Nonprofits, Volunteers, and Copyright: Clarifying Ownership and Usage Rights

As any nonprofit leader knows, volunteers serve vitally important functions in many nonprofit organizations.  What happens when volunteers create original works for their organizations?  Generally speaking, the volunteers will own the works absent any specific agreements otherwise, and whether the volunteers or the organizations realize it or not.  Nonprofits therefore should take proactive steps regarding copyright issues, such as through ownership and licensing agreements.  These measures may become especially important if the created works later become financially valuable, if disputes arise regarding the work, or if the nonprofit wants to transfer or alter the work. 

U.S./E.U. Replace Safe Harbor with “Privacy Shield” but Details on New Plan Unclear

U.S. organizations transmitting personal information across the Atlantic can breathe a sigh of relief – sort of.  The U.S. and E.U. agreed this month to a new framework designed to protect the online privacy of E.U. citizens and to mitigate legal exposure for U.S. entities transmitting personal information across the Atlantic.  The agreement, known as Privacy Shield, replaces Safe Harbor, a fifteen-year-old privacy agreement, was ruled illegal by the Court of Justice of the European Union (“CJEU”) - the highest EU court, last October. 

This developing area of the law is often not on the radar of nonprofit organizations.  In fact, many nonprofits are not eligible to participate in Privacy Shield and its Safe Harbor predecessor.  However, as discussed below, Section 501(c)(6) trade associations and certain other nonprofit entities should qualify to enjoy the legal protections available under these legal frameworks.  Since the abrogation of Safe Harbor, many eligible nonprofits have faced uncertainty regarding the legal status of their transatlantic data transfers.  The new replacement Privacy Shield promises to both protect E.U. citizens’ personal information and shelter U.S. qualifying nonprofits and other entities who comply with its terms.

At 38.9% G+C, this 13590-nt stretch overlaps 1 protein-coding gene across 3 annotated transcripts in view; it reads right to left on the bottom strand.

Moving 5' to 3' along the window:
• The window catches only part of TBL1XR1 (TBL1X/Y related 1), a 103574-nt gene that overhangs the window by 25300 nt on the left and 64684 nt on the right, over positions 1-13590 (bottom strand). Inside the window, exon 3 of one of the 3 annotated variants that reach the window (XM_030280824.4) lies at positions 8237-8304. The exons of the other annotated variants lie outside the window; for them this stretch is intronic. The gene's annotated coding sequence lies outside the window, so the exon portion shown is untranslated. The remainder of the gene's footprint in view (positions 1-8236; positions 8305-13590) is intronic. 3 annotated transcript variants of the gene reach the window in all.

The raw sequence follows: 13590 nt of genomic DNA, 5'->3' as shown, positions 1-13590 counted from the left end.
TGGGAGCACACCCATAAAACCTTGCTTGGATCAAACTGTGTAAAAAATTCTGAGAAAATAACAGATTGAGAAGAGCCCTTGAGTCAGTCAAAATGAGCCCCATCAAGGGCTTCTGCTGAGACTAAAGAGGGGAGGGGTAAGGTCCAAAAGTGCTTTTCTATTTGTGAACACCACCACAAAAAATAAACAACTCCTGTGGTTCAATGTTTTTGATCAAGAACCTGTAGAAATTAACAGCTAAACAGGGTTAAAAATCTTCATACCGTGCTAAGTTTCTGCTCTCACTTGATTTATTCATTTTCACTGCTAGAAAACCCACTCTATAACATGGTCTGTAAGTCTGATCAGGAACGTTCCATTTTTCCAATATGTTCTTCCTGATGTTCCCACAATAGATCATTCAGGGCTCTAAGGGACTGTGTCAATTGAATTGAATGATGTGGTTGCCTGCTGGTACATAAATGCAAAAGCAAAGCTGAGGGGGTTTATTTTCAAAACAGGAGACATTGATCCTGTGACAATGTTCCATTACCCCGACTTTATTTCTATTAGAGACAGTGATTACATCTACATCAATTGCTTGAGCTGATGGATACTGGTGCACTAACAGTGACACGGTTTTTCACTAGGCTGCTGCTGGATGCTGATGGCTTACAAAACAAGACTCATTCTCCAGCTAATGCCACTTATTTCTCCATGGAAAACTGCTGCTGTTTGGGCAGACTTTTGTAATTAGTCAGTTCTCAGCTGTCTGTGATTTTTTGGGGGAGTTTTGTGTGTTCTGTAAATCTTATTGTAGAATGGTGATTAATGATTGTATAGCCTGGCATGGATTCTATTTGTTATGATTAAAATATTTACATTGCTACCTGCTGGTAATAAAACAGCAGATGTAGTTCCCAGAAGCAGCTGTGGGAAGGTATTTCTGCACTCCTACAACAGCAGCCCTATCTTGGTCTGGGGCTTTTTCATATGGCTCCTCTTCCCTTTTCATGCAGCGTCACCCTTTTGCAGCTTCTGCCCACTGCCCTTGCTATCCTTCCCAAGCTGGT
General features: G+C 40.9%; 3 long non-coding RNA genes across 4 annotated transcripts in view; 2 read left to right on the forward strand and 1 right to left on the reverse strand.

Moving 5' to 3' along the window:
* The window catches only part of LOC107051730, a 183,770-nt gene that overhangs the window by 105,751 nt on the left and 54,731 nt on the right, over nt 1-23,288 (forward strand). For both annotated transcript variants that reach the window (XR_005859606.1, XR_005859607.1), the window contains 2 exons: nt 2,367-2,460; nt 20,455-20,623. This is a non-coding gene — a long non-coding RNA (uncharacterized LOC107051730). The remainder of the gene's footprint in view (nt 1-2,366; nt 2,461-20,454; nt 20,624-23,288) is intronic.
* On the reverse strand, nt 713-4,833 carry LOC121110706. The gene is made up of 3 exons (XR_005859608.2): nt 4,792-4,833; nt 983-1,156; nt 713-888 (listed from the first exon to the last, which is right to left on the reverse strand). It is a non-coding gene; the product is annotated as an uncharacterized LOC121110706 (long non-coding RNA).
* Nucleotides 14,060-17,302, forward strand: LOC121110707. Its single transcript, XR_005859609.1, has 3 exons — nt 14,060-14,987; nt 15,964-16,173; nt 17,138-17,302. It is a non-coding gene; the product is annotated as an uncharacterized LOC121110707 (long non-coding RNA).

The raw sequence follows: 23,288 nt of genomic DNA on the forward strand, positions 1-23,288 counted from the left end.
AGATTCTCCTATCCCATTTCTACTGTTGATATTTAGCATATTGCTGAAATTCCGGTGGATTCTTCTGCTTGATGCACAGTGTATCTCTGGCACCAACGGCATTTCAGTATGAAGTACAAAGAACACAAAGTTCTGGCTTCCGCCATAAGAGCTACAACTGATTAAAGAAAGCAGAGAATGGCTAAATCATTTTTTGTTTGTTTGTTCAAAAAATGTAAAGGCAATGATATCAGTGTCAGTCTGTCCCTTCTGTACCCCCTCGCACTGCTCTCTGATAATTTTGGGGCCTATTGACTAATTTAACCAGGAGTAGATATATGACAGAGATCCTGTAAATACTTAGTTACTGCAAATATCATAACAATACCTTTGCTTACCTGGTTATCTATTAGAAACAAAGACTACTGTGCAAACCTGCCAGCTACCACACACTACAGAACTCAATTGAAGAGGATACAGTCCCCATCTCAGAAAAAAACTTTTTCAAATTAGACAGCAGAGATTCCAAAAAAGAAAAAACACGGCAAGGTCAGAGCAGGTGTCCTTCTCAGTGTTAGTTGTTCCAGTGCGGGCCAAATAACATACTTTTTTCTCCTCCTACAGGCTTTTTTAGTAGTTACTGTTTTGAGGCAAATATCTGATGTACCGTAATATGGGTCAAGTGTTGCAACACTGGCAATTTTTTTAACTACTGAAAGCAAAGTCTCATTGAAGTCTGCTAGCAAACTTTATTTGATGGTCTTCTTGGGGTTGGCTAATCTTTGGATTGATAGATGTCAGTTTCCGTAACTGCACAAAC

It may be too soon to celebrate, however.  Specific terms and conditions of Privacy Shield have not yet been disclosed.  Furthermore, it is not clear that the new agreement will pass legal muster with E.U. Data Protection Authorities (“DPAs”) once the details are published.  Until this occurs, U.S. organizations conducting transatlantic transfers of personal information remain in murky legal waters.  During this time of uncertainty, U.S. organizations should continue to implement alternative legitimization mechanisms (discussed below).

Top Ten Legal Resolutions for Nonprofit Leaders in 2016

With the new year upon us, our hope is that all of our nonprofit clients will thrive in 2016, fulfilling their organizational mission and impacting their communities.  As attorneys, we understand the importance of legal compliance for an organization’s mission, governance, and success.  The following is a list of ten critical legal areas that may impact nonprofit organizations in 2016.  Resolve to address them throughout the year, especially any deficiencies that warrant further action.

1.         Develop nonprofit website privacy and cybersecurity protections and policiesNonprofits regularly gather personal information from people who visit their organizational websites.  A major legal development in the last few years is the need for many nonprofit organizations to implement a privacy policy or user agreement for their websites.  The policies should establish protocols for collection, use, and storage of website users’ private information. They should also provide appropriate disclosures to users, such as analytics information, cookies, security measures such as encryption, and how organizations may share data.  Significantly, nonprofits that permit financial transactions on their sites, such as receiving donor contributions should ensure their payment systems are PCI DSS compliant.  These are emerging but important areas as internet traffic increases along with corresponding privacy concerns. 

2.         Use Social Media Well.  Social media is a powerful tool for many nonprofits.  Continual improvements can help promote an organization’s mission and nurture its good reputation.  Unfortunately, many nonprofits fail to take the time to understand how copyright and trademark laws govern their use of photos, videos, or other media in their posts.  In using social media, nonprofits need to teach their workers how to identify and comply with applicable copyright or trademark restrictions, for which a license or other protection may be needed.  Nonprofits should also consider individual privacy interests related to posts and obtain consents or provide other disclosures as warranted prior to posting information about beneficiaries, donors, or others.  Finally, nonprofits should take steps to protect their reputations by developing a procedure or policy that ensures employees and volunteers refrain from using the organization’s social media for disparaging comments or to express views contrary to the mission.